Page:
Long before coming to Paris for his first visit, Hitler and the Gestapo, especially Hermann Goering, had been stealing whatever art they wanted from Jews in Germany and Austria. Every Nazi leader had an art collection, often numbering in the thousands of pieces. Some of the modern art was burned for being “decadent”; some went into Hitler’s and Goering’s vast private collections; others went to the new House of German Art built in Munich to the Fuhrer’s own specifications.

The documentary footage of Hitler’s blitzkrieg of Poland shows the deliberate razing and torching of Poland’s cultural treasures. Warsaw’s Royal Castle, the symbol of Polish identity, was plundered but not initially destroyed (the Italian allies protected it): It was drilled with holes throughout, where sticks of dynamite were inserted and used to intimidate the populace into submission.

It didn’t work, and when the Poles attacked the German occupiers during the Warsaw Uprising, Hitler’s original order to destroy the castle was carried out. It took 30 years for the Poles to rebuild the structure out of the powdered rubble that remained after the war.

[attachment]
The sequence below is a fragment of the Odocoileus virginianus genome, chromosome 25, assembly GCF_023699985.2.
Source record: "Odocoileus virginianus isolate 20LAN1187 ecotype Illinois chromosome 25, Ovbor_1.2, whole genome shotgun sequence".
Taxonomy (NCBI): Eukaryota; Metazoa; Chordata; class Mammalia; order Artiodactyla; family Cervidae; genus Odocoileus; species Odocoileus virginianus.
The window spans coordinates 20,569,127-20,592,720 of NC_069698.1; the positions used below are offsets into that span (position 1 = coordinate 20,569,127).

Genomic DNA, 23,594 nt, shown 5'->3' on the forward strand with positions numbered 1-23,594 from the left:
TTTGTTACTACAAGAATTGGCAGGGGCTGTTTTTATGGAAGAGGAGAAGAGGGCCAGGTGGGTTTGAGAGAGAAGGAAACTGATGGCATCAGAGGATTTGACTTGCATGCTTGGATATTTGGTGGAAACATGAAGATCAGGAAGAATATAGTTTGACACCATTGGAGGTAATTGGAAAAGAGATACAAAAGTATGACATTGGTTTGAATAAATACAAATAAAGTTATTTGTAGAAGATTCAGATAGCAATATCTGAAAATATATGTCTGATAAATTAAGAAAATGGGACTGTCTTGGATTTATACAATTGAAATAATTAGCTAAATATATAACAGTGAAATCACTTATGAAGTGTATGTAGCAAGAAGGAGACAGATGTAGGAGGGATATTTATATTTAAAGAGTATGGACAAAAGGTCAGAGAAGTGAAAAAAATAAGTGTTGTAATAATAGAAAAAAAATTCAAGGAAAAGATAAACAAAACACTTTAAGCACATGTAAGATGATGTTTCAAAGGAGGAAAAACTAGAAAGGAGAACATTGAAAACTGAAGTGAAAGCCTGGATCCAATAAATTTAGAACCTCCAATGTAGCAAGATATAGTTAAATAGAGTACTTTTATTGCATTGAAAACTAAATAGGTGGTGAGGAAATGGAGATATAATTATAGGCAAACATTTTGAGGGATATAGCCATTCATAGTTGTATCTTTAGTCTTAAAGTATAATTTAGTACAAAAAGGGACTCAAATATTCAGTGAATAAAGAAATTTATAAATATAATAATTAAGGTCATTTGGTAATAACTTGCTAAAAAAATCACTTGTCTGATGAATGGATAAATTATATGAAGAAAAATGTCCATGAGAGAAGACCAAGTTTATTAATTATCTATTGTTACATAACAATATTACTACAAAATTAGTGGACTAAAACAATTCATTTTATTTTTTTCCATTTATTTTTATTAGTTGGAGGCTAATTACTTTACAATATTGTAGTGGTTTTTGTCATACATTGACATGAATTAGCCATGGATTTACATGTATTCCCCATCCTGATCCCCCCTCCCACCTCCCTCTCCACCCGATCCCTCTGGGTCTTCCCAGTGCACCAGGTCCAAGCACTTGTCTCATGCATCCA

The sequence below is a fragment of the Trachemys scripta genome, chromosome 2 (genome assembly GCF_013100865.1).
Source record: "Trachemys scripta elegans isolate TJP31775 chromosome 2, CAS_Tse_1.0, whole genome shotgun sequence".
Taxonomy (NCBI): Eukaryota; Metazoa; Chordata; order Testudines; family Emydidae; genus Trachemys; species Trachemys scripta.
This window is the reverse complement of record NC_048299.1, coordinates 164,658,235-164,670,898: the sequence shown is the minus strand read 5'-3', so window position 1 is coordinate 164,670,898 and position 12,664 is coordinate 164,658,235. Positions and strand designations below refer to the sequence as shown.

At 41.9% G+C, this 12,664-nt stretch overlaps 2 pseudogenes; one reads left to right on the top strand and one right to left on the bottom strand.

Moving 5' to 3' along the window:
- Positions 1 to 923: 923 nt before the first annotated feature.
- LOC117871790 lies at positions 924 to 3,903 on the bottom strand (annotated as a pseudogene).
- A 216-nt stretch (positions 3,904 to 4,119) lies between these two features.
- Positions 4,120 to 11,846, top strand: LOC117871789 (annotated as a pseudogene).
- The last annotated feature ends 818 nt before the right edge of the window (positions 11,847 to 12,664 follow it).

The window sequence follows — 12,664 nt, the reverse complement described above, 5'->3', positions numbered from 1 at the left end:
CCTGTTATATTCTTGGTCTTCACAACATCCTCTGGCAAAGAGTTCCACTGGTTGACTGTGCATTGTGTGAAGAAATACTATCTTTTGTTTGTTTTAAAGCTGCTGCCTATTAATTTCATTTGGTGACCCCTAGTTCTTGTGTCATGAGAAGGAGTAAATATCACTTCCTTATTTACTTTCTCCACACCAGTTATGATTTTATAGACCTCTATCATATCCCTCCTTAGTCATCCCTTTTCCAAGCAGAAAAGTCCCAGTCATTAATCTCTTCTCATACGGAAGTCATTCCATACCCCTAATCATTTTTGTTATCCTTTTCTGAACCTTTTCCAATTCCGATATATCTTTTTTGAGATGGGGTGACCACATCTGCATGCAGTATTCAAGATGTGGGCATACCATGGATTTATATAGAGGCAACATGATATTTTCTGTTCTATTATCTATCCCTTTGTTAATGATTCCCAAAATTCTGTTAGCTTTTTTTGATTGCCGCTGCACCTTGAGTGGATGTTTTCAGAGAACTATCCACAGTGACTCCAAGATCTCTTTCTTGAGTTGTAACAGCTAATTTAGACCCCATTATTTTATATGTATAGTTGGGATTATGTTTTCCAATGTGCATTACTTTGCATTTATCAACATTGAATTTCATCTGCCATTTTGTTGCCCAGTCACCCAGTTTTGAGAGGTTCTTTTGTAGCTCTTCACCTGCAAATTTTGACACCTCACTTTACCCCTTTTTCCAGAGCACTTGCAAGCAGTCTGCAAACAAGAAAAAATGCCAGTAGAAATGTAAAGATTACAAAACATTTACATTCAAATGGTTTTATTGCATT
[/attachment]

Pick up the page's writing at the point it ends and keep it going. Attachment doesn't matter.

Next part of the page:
In Krakow, great care was taken to protect the famous altar at St. Mary’s Church, built over 19 years by sculptor Veit Stoss. When it was dismantled and shipped to Berlin, the Poles of Krakow complained that they “could not pray without it.” But the Germans considered the altarpiece “German,” and “all German art should be brought back to Germany.”

One of the Monuments Men, Rose Valland, played in the film by Cate Blanchett, put her life on the line to return art stolen from French Jews. The Nazis housed their looted paintings at the Jeu de Palme, where Valland worked as a secretary. Not disclosing her knowledge of the German language, she secretly kept a diary cataloguing 16,000 paintings, their owners, and their original homes.